11/05/2014 05:16 EST | Updated 01/05/2015 05:59 EST

Judge wants better use of bassinets by foster parents following baby death

EDMONTON - A judge at a fatality inquiry wants the Alberta government to ensure foster parents properly use and correctly assemble bassinets.

Provincial court Judge John Henderson is also recommending the province research and update its policies for the use of bassinets by foster parents.

His inquiry report, released Wednesday, examines the death of Phoenix Majestic Omeasoo. The six-month-old girl suffocated in a collapsed bassinet in Edmonton in 2010.

Provincial court Judge John Henderson ruled the death was accidental and "caused by the confluence of a number of factors, none of which on their own would have resulted in the death."

He said that the baby's foster parents improperly placed the bassinet on its metal stand and did not attach it with clips. The bassinet was then placed near a crib and a two-year-old foster child probably reached over and pulled the bassinet down.

"The basket came to rest with the foot portion of the basket higher than the head portion. This caused Phoenix to slide to the end of the basket and come to rest in a way which prevented normal breathing."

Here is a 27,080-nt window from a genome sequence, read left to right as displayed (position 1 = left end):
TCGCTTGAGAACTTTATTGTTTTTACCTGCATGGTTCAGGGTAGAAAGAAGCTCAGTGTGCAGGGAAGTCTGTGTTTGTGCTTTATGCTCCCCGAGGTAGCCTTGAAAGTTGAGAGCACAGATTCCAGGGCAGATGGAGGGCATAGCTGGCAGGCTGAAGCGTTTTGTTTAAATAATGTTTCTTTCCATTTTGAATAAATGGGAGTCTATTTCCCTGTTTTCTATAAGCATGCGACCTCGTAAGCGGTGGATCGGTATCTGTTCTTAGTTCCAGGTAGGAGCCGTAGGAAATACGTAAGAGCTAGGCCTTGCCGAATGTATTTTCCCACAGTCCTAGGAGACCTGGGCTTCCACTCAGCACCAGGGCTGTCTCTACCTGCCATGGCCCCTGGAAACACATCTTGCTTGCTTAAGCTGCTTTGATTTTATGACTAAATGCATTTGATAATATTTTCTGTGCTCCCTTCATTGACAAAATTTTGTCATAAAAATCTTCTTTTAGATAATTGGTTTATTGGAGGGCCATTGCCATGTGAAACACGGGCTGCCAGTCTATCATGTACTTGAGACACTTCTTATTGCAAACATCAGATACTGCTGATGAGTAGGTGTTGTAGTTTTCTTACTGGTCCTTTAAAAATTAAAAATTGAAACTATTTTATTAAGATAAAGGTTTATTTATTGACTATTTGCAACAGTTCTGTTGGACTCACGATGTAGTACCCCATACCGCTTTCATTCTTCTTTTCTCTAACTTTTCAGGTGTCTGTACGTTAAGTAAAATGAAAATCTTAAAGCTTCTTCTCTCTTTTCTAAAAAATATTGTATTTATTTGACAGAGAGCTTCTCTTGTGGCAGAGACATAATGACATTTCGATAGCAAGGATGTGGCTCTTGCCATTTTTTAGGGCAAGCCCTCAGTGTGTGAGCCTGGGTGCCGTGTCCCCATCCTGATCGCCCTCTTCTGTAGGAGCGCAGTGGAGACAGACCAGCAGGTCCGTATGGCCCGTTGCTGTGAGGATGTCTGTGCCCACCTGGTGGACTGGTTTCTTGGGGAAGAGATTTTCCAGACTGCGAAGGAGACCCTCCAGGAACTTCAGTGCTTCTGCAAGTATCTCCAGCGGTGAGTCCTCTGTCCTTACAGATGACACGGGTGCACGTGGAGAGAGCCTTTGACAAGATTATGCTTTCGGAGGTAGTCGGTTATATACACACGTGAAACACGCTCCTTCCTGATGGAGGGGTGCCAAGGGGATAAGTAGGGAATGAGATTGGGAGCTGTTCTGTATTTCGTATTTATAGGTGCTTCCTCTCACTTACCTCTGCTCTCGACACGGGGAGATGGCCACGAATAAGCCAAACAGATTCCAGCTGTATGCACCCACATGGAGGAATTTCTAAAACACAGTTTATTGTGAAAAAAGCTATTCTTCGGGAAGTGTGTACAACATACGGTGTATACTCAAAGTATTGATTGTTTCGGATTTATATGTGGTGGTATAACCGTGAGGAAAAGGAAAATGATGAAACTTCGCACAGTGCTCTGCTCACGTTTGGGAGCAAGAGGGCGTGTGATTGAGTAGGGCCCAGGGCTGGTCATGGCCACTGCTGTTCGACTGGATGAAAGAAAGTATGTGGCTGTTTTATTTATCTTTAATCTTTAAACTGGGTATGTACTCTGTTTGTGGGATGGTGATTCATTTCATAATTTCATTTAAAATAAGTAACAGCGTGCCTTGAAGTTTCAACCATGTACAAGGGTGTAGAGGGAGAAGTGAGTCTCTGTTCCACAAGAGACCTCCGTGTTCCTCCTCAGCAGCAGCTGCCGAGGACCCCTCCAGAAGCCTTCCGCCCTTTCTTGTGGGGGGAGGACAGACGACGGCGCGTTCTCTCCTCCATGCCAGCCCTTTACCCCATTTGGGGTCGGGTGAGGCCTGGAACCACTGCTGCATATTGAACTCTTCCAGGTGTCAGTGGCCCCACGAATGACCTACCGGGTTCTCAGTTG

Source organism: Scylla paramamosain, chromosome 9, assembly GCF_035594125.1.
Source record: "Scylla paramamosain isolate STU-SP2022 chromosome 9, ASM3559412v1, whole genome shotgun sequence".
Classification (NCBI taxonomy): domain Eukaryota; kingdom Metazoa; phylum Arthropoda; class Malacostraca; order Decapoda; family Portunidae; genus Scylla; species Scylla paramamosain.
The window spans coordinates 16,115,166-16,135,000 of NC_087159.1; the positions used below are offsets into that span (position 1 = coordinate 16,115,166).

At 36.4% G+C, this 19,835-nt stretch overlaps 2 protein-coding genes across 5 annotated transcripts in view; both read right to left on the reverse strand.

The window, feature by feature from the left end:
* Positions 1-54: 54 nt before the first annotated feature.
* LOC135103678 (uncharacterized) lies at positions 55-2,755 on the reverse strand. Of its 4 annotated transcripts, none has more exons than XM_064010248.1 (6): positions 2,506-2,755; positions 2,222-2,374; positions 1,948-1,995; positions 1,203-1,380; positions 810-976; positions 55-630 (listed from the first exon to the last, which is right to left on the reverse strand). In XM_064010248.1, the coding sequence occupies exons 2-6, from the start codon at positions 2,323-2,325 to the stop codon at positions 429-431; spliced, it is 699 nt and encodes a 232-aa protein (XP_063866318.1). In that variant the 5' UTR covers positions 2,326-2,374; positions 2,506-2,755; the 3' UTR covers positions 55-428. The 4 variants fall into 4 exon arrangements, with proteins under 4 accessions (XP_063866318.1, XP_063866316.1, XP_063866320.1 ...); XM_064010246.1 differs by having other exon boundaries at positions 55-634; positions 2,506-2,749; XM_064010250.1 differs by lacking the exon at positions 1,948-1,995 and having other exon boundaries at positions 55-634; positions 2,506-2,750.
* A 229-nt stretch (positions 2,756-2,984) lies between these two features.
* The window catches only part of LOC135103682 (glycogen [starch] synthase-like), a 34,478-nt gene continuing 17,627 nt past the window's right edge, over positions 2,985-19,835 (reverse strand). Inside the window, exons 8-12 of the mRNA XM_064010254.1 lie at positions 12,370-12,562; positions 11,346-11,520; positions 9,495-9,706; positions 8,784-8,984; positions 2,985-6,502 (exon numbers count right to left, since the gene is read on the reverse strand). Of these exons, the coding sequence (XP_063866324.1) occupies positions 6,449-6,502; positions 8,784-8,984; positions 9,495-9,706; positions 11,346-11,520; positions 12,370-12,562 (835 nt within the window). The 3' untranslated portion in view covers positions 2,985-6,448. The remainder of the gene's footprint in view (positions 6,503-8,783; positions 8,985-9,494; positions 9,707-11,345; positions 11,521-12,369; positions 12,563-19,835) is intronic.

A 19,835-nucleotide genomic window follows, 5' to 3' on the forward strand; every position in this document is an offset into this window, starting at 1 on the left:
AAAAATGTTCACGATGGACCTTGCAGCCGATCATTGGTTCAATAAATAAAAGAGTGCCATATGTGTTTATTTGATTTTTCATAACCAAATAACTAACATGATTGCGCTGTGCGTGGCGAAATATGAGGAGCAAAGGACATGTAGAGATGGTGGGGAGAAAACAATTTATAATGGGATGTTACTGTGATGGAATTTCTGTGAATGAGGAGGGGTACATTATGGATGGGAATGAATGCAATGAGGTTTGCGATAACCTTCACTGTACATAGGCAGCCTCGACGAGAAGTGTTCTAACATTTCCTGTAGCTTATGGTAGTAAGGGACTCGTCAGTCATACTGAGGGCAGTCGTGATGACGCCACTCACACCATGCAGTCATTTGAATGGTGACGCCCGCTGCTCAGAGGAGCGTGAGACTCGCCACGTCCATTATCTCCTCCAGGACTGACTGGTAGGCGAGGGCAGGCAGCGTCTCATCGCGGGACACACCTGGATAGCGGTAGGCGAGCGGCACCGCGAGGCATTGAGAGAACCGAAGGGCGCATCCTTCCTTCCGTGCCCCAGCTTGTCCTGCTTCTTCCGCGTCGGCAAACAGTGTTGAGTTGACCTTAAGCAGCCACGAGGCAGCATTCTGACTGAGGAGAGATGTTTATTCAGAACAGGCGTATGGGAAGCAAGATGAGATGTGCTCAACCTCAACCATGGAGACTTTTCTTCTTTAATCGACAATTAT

In 1988, a child in the same foster home drowned in a swimming pool. But the judge said the death was not relevant to this inquiry.

He described the foster parents as "devoted and loving," although perhaps stretched to capacity, as they had eight children in their home at the time of Phoenix's death, some with special needs.

They hadn't planned to keep Phoenix in the bassinet for long, said the judge. They had bought her a crib but were waiting for a custom-ordered mattress to arrive.

Since the girl's death, Health Canada has recommended bassinets not be used for a babies who can roll over or who have reached the manufacturer’s recommended weight limit.

In 2011, Alberta also eliminated the use of bassinets by foster parents, with some exceptions for temporary use, said Human Services Minister Heather Klimchuk.

"We are always looking for ways to improve the system," she said.

"My department is already reviewing the (judge's) recommendations to determine whether further changes should be made to our policies or practices to prevent similar deaths in the future."